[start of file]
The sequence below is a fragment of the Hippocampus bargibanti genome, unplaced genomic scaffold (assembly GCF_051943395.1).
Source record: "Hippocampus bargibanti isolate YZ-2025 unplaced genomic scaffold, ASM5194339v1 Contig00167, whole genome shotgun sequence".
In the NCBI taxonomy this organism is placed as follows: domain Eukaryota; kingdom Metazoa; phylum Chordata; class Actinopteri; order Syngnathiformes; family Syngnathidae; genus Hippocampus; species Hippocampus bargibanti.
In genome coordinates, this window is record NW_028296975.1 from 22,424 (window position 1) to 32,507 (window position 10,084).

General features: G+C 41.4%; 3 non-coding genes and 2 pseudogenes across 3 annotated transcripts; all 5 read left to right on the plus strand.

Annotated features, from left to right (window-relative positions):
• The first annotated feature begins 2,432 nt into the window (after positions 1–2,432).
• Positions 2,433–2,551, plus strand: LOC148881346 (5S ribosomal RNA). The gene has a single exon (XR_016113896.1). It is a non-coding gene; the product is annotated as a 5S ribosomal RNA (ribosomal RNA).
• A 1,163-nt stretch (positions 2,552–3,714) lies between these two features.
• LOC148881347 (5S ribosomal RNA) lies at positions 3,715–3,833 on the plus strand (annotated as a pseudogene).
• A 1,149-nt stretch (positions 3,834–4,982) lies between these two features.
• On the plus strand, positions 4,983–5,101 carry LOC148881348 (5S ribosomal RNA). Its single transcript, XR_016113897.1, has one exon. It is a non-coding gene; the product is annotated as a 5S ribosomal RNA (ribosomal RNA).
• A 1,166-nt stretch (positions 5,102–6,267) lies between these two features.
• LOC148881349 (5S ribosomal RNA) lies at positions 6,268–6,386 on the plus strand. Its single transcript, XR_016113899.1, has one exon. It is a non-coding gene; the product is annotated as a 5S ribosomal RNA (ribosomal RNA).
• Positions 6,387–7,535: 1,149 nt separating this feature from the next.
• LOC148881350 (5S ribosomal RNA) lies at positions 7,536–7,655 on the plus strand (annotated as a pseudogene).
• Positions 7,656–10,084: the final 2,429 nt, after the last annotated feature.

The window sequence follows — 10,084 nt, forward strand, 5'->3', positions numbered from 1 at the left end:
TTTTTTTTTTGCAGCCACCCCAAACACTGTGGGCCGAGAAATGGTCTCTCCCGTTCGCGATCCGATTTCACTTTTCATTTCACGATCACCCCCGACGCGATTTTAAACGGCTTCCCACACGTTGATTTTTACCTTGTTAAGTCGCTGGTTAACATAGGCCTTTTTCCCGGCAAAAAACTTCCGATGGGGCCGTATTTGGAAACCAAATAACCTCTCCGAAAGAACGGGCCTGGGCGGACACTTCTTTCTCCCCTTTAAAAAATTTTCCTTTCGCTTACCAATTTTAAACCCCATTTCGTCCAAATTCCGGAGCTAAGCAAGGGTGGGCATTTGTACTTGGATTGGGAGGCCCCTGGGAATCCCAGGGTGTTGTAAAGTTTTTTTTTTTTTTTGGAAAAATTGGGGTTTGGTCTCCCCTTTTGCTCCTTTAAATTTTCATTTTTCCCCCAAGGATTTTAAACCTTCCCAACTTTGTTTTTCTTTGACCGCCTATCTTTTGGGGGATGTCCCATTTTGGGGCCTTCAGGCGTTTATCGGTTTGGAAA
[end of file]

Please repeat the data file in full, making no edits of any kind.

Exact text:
The sequence below is a fragment of the Hippocampus bargibanti genome, unplaced genomic scaffold (assembly GCF_051943395.1).
Source record: "Hippocampus bargibanti isolate YZ-2025 unplaced genomic scaffold, ASM5194339v1 Contig00167, whole genome shotgun sequence".
In the NCBI taxonomy this organism is placed as follows: domain Eukaryota; kingdom Metazoa; phylum Chordata; class Actinopteri; order Syngnathiformes; family Syngnathidae; genus Hippocampus; species Hippocampus bargibanti.
In genome coordinates, this window is record NW_028296975.1 from 22,424 (window position 1) to 32,507 (window position 10,084).

General features: G+C 41.4%; 3 non-coding genes and 2 pseudogenes across 3 annotated transcripts; all 5 read left to right on the plus strand.

Annotated features, from left to right (window-relative positions):
• The first annotated feature begins 2,432 nt into the window (after positions 1–2,432).
• Positions 2,433–2,551, plus strand: LOC148881346 (5S ribosomal RNA). The gene has a single exon (XR_016113896.1). It is a non-coding gene; the product is annotated as a 5S ribosomal RNA (ribosomal RNA).
• A 1,163-nt stretch (positions 2,552–3,714) lies between these two features.
• LOC148881347 (5S ribosomal RNA) lies at positions 3,715–3,833 on the plus strand (annotated as a pseudogene).
• A 1,149-nt stretch (positions 3,834–4,982) lies between these two features.
• On the plus strand, positions 4,983–5,101 carry LOC148881348 (5S ribosomal RNA). Its single transcript, XR_016113897.1, has one exon. It is a non-coding gene; the product is annotated as a 5S ribosomal RNA (ribosomal RNA).
• A 1,166-nt stretch (positions 5,102–6,267) lies between these two features.
• LOC148881349 (5S ribosomal RNA) lies at positions 6,268–6,386 on the plus strand. Its single transcript, XR_016113899.1, has one exon. It is a non-coding gene; the product is annotated as a 5S ribosomal RNA (ribosomal RNA).
• Positions 6,387–7,535: 1,149 nt separating this feature from the next.
• LOC148881350 (5S ribosomal RNA) lies at positions 7,536–7,655 on the plus strand (annotated as a pseudogene).
• Positions 7,656–10,084: the final 2,429 nt, after the last annotated feature.

The window sequence follows — 10,084 nt, forward strand, 5'->3', positions numbered from 1 at the left end:
TTTTTTTTTTGCAGCCACCCCAAACACTGTGGGCCGAGAAATGGTCTCTCCCGTTCGCGATCCGATTTCACTTTTCATTTCACGATCACCCCCGACGCGATTTTAAACGGCTTCCCACACGTTGATTTTTACCTTGTTAAGTCGCTGGTTAACATAGGCCTTTTTCCCGGCAAAAAACTTCCGATGGGGCCGTATTTGGAAACCAAATAACCTCTCCGAAAGAACGGGCCTGGGCGGACACTTCTTTCTCCCCTTTAAAAAATTTTCCTTTCGCTTACCAATTTTAAACCCCATTTCGTCCAAATTCCGGAGCTAAGCAAGGGTGGGCATTTGTACTTGGATTGGGAGGCCCCTGGGAATCCCAGGGTGTTGTAAAGTTTTTTTTTTTTTTTGGAAAAATTGGGGTTTGGTCTCCCCTTTTGCTCCTTTAAATTTTCATTTTTCCCCCAAGGATTTTAAACCTTCCCAACTTTGTTTTTCTTTGACCGCCTATCTTTTGGGGGATGTCCCATTTTGGGGCCTTCAGGCGTTTATCGGTTTGGAAA